While munching down pizzas, ice cream and candy might be one of the best parts of being a kid, new research from the University suggests that eating too much might bring childhood to an early end for obese females.
Researchers at C.S. Mott’s Children’s Hospital found obesity is leading to an early onset of puberty in young girls, according to a report published in the March issue of the journal “Pediatrics.”
Premature puberty in girls has been linked to increased anxiety and depression, said pediatric endocrinologist Joyce Lee, who led the research at the University.
Other dangers of early puberty include teenage pregnancy, earlier initiation of alcohol use, reproductive cancers and a higher likelihood of adult obesity, the report said.
Lee said more research is needed to understand the precise relationship between obesity and early puberty.
The research team is focusing on identifying the underlying phenomenon by which obesity causes to puberty.
Until the physical relationship is fully understood, interventions for weight control will hopefully slow puberty’s onset in children and minimize health risks, Lee said.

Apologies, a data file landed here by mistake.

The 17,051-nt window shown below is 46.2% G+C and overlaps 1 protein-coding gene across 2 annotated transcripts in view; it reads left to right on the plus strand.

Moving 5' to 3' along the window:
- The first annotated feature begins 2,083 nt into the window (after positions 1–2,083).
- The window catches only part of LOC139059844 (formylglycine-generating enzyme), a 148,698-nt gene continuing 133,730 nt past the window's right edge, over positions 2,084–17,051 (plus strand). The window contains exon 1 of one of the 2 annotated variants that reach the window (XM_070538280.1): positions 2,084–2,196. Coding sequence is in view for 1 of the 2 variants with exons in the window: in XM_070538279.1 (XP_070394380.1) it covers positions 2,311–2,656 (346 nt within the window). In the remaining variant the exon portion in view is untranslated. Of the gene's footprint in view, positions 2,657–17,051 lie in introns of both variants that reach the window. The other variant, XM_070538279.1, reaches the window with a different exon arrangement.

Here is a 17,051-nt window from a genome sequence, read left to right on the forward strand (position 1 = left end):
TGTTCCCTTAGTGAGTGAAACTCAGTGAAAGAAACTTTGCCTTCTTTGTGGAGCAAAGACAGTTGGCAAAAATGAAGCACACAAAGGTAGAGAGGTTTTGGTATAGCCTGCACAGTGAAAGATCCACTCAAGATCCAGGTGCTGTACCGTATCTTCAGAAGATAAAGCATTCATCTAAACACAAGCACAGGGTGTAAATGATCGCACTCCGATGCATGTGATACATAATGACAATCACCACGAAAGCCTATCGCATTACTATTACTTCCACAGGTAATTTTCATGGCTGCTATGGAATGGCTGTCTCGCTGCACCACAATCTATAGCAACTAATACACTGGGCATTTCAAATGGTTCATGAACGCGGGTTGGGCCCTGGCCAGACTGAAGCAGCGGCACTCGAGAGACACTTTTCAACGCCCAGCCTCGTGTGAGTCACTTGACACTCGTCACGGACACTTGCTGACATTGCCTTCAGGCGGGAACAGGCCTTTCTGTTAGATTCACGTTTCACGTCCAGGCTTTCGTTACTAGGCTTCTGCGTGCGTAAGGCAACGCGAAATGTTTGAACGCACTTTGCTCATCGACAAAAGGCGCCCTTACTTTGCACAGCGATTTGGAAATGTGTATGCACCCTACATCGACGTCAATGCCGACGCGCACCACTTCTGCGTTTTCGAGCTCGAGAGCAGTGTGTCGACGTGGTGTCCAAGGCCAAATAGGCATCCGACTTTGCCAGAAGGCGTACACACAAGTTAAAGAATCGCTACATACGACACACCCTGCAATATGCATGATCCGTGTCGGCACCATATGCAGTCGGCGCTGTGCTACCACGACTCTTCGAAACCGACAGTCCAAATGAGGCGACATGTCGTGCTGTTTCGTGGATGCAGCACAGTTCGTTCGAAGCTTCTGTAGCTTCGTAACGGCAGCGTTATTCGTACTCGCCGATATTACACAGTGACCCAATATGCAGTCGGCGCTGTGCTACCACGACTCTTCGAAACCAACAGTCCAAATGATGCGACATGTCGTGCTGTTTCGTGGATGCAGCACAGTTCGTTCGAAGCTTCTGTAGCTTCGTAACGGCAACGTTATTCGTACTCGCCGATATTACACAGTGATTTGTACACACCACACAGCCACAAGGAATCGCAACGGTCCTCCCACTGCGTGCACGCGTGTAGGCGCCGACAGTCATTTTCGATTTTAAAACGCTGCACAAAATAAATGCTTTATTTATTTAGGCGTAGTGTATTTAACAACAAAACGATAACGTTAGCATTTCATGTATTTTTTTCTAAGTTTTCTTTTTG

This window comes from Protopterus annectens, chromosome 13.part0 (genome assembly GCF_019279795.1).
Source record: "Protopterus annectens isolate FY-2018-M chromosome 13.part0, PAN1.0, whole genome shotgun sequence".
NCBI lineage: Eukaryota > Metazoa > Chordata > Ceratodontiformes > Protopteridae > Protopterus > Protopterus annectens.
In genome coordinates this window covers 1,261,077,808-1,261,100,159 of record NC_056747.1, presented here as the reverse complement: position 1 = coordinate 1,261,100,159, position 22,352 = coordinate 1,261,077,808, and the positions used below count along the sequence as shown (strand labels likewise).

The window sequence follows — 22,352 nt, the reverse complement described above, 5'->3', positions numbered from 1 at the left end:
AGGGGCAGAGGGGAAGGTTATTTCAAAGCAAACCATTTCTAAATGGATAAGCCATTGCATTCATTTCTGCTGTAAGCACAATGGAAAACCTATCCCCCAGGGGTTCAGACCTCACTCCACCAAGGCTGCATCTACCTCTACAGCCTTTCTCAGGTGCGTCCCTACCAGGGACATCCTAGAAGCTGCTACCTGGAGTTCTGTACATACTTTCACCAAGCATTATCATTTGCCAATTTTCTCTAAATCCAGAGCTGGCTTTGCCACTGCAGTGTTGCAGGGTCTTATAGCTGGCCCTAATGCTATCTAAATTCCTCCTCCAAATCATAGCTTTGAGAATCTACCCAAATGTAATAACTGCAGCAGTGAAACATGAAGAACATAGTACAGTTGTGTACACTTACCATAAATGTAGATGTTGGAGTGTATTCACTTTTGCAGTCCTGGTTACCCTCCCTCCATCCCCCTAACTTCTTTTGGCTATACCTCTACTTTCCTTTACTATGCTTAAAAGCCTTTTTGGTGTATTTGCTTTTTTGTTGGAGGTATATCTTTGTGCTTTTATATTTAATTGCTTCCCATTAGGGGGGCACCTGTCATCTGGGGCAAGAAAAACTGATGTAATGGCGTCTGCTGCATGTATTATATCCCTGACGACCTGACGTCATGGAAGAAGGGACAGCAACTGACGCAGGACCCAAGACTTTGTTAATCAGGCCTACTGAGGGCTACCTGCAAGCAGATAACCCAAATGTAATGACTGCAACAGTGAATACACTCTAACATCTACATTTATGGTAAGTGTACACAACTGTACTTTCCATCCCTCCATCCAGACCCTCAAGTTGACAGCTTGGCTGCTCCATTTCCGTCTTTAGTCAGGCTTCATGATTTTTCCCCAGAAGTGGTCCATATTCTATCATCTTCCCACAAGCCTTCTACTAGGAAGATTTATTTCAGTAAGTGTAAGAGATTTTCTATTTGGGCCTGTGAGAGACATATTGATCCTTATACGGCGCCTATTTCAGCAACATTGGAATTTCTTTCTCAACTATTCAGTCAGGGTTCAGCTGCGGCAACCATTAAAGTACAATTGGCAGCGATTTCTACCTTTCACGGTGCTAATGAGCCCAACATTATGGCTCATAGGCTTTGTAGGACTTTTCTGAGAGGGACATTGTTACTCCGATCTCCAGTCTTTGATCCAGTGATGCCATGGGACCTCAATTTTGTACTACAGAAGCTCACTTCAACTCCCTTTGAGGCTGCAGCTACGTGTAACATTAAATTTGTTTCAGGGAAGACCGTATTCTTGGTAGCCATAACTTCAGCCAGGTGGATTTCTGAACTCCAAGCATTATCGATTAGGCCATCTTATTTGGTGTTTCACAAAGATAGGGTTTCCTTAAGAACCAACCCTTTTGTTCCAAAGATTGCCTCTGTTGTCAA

“The impact of weight status on puberty is a question of considerable importance, given that rates of obesity among children in the United States have doubled over the last two decades,” the report said.
The study followed 354 girls randomly selected from across the United States.
The girls’ heights and weights were recorded periodically through childhood at ages 36 months, 54 months and grades one, four, five and six. The children were considered overweight if their Body Mass Index reached a score of 30 – a BMI of between 18 and 24 is considered healthy for females.
The presence of puberty was recorded at three annual laboratory visits where girls were given physical examinations in fourth through sixth grade.
The annual physicals examined the presence of puberty through different measurements of breast development and the onset of menstruation.